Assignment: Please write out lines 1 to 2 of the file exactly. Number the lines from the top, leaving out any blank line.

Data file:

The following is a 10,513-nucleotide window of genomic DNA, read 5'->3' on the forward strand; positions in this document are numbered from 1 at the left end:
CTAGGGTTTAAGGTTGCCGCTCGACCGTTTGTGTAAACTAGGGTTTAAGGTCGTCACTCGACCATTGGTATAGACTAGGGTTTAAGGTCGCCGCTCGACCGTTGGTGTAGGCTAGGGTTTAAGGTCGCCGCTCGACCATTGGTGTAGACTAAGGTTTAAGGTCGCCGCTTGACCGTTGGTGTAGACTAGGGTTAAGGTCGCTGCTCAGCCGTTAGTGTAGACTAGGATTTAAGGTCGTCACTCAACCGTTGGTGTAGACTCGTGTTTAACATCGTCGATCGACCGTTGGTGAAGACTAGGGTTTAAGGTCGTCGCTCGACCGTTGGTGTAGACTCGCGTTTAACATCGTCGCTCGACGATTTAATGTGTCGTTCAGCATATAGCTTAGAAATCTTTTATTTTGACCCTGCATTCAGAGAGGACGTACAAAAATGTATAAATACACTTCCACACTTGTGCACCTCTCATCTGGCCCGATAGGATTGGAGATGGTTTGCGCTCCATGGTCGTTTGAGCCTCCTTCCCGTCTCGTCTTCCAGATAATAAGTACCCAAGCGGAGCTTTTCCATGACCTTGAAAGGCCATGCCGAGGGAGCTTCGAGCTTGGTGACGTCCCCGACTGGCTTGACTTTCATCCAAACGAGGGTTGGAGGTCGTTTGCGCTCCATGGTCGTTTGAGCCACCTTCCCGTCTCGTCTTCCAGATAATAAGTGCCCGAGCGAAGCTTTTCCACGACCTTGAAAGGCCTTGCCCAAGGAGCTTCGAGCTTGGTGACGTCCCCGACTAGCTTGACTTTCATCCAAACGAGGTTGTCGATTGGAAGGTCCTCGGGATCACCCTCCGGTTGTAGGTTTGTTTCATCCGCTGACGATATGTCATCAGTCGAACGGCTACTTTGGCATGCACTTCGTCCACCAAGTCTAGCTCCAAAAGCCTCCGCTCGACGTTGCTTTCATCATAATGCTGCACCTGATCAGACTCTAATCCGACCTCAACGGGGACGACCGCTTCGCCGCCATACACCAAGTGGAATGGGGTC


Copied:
The following is a 10,513-nucleotide window of genomic DNA, read 5'->3' on the forward strand; positions in this document are numbered from 1 at the left end:
CTAGGGTTTAAGGTTGCCGCTCGACCGTTTGTGTAAACTAGGGTTTAAGGTCGTCACTCGACCATTGGTATAGACTAGGGTTTAAGGTCGCCGCTCGACCGTTGGTGTAGGCTAGGGTTTAAGGTCGCCGCTCGACCATTGGTGTAGACTAAGGTTTAAGGTCGCCGCTTGACCGTTGGTGTAGACTAGGGTTAAGGTCGCTGCTCAGCCGTTAGTGTAGACTAGGATTTAAGGTCGTCACTCAACCGTTGGTGTAGACTCGTGTTTAACATCGTCGATCGACCGTTGGTGAAGACTAGGGTTTAAGGTCGTCGCTCGACCGTTGGTGTAGACTCGCGTTTAACATCGTCGCTCGACGATTTAATGTGTCGTTCAGCATATAGCTTAGAAATCTTTTATTTTGACCCTGCATTCAGAGAGGACGTACAAAAATGTATAAATACACTTCCACACTTGTGCACCTCTCATCTGGCCCGATAGGATTGGAGATGGTTTGCGCTCCATGGTCGTTTGAGCCTCCTTCCCGTCTCGTCTTCCAGATAATAAGTACCCAAGCGGAGCTTTTCCATGACCTTGAAAGGCCATGCCGAGGGAGCTTCGAGCTTGGTGACGTCCCCGACTGGCTTGACTTTCATCCAAACGAGGGTTGGAGGTCGTTTGCGCTCCATGGTCGTTTGAGCCACCTTCCCGTCTCGTCTTCCAGATAATAAGTGCCCGAGCGAAGCTTTTCCACGACCTTGAAAGGCCTTGCCCAAGGAGCTTCGAGCTTGGTGACGTCCCCGACTAGCTTGACTTTCATCCAAACGAGGTTGTCGATTGGAAGGTCCTCGGGATCACCCTCCGGTTGTAGGTTTGTTTCATCCGCTGACGATATGTCATCAGTCGAACGGCTACTTTGGCATGCACTTCGTCCACCAAGTCTAGCTCCAAAAGCCTCCGCTCGACGTTGCTTTCATCATAATGCTGCACCTGATCAGACTCTAATCCGACCTCAACGGGGACGACCGCTTCGCCGCCATACACCAAGTGGAATGGGGTC